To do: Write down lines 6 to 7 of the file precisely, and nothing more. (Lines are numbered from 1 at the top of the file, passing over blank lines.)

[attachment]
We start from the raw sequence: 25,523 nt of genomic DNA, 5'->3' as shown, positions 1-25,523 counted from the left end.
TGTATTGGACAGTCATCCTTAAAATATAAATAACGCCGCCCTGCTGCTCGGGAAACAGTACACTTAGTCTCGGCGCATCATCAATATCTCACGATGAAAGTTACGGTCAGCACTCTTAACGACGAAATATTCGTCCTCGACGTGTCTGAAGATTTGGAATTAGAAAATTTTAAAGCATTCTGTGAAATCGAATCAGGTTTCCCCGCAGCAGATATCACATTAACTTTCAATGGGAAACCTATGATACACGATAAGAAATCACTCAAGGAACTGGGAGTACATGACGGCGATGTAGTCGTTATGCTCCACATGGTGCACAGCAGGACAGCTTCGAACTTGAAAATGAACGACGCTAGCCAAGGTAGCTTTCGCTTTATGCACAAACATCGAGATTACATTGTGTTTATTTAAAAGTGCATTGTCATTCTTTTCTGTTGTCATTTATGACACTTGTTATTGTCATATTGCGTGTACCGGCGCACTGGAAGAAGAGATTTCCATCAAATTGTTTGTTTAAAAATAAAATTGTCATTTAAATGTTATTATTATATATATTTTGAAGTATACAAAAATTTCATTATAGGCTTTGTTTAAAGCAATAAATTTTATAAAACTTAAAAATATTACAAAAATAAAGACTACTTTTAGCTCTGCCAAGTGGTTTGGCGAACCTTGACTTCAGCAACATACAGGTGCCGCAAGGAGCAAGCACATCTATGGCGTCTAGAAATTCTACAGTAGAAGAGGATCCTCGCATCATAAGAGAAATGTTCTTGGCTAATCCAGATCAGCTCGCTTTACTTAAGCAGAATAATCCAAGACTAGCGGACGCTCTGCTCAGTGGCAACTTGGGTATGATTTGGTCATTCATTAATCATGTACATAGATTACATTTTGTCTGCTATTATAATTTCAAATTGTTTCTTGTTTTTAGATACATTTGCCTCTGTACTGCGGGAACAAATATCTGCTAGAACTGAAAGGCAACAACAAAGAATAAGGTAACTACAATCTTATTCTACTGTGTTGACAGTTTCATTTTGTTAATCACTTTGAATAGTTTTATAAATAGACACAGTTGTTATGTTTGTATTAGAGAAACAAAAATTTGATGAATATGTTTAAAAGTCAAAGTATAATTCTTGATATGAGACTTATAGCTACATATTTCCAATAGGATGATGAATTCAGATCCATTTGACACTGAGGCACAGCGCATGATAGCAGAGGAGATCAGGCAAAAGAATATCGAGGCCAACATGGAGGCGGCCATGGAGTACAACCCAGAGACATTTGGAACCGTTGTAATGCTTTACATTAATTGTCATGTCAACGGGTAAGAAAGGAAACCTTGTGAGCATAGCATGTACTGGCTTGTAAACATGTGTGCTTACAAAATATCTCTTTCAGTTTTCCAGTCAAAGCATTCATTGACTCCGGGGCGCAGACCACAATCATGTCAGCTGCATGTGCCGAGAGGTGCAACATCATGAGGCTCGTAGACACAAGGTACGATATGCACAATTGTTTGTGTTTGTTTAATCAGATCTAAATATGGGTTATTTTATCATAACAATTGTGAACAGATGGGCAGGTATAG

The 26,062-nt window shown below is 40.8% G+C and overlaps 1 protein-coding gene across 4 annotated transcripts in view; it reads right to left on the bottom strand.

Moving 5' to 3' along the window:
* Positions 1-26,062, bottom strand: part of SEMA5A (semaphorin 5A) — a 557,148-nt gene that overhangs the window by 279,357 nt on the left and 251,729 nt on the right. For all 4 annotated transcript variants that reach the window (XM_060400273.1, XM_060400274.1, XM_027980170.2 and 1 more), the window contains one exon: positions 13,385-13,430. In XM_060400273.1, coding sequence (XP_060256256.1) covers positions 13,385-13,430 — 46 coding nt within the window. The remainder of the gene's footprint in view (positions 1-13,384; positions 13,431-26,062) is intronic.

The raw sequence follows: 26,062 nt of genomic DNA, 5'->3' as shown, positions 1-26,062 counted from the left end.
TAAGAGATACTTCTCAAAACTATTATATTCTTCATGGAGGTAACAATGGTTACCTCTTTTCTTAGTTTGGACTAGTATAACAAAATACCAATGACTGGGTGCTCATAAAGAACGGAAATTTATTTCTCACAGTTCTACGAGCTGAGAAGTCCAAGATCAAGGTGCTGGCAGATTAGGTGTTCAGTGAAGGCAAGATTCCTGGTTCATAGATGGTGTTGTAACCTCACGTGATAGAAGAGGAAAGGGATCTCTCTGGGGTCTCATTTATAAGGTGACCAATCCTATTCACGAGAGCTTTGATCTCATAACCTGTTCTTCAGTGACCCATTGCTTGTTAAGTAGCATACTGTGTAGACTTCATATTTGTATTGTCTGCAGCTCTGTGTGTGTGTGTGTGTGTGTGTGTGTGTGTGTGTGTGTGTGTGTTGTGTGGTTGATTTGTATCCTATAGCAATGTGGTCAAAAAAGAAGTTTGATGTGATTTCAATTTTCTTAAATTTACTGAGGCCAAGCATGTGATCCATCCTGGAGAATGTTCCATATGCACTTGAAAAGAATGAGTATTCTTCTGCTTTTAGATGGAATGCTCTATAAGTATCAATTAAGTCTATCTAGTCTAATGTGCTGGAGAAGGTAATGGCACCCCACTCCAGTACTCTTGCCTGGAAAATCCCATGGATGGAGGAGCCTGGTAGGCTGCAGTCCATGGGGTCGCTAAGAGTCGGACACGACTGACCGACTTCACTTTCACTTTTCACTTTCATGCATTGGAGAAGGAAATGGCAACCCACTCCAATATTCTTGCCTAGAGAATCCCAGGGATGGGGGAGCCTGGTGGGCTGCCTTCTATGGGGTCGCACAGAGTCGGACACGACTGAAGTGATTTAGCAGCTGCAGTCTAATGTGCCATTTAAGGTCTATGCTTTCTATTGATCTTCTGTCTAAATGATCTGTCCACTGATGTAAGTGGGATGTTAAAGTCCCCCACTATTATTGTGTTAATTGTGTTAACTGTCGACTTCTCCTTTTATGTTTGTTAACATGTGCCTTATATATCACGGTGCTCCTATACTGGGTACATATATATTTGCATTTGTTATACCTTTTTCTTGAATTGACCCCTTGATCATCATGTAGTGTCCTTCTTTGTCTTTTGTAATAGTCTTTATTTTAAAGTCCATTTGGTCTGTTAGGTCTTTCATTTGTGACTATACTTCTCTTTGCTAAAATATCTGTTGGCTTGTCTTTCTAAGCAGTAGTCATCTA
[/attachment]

The raw sequence follows: 26,062 nt of genomic DNA, 5'->3' as shown, positions 1-26,062 counted from the left end.
TAAGAGATACTTCTCAAAACTATTATATTCTTCATGGAGGTAACAATGGTTACCTCTTTTCTTAGTTTGGACTAGTATAACAAAATACCAATGACTGGGTGCTCATAAAGAACGGAAATTTATTTCTCACAGTTCTACGAGCTGAGAAGTCCAAGATCAAGGTGCTGGCAGATTAGGTGTTCAGTGAAGGCAAGATTCCTGGTTCATAGATGGTGTTGTAACCTCACGTGATAGAAGAGGAAAGGGATCTCTCTGGGGTCTCATTTATAAGGTGACCAATCCTATTCACGAGAGCTTTGATCTCATAACCTGTTCTTCAGTGACCCATTGCTTGTTAAGTAGCATACTGTGTAGACTTCATATTTGTATTGTCTGCAGCTCTGTGTGTGTGTGTGTGTGTGTGTGTGTGTGTGTGTGTGTGTGTGTTGTGTGGTTGATTTGTATCCTATAGCAATGTGGTCAAAAAAGAAGTTTGATGTGATTTCAATTTTCTTAAATTTACTGAGGCCAAGCATGTGATCCATCCTGGAGAATGTTCCATATGCACTTGAAAAGAATGAGTATTCTTCTGCTTTTAGATGGAATGCTCTATAAGTATCAATTAAGTCTATCTAGTCTAATGTGCTGGAGAAGGTAATGGCACCCCACTCCAGTACTCTTGCCTGGAAAATCCCATGGATGGAGGAGCCTGGTAGGCTGCAGTCCATGGGGTCGCTAAGAGTCGGACACGACTGACCGACTTCACTTTCACTTTTCACTTTCATGCATTGGAGAAGGAAATGGCAACCCACTCCAATATTCTTGCCTAGAGAATCCCAGGGATGGGGGAGCCTGGTGGGCTGCCTTCTATGGGGTCGCACAGAGTCGGACACGACTGAAGTGATTTAGCAGCTGCAGTCTAATGTGCCATTTAAGGTCTATGCTTTCTATTGATCTTCTGTCTAAATGATCTGTCCACTGATGTAAGTGGGATGTTAAAGTCCCCCACTATTATTGTGTTAATTGTGTTAACTGTCGACTTCTCCTTTTATGTTTGTTAACATGTGCCTTATATATCACGGTGCTCCTATACTGGGTACATATATATTTGCATTTGTTATACCTTTTTCTTGAATTGACCCCTTGATCATCATGTAGTGTCCTTCTTTGTCTTTTGTAATAGTCTTTATTTTAAAGTCCATTTGGTCTGTTAGGTCTTTCATTTGTGACTATACTTCTCTTTGCTAAAATATCTGTTGGCTTGTCTTTCTAAGCAGTAGTCATCTA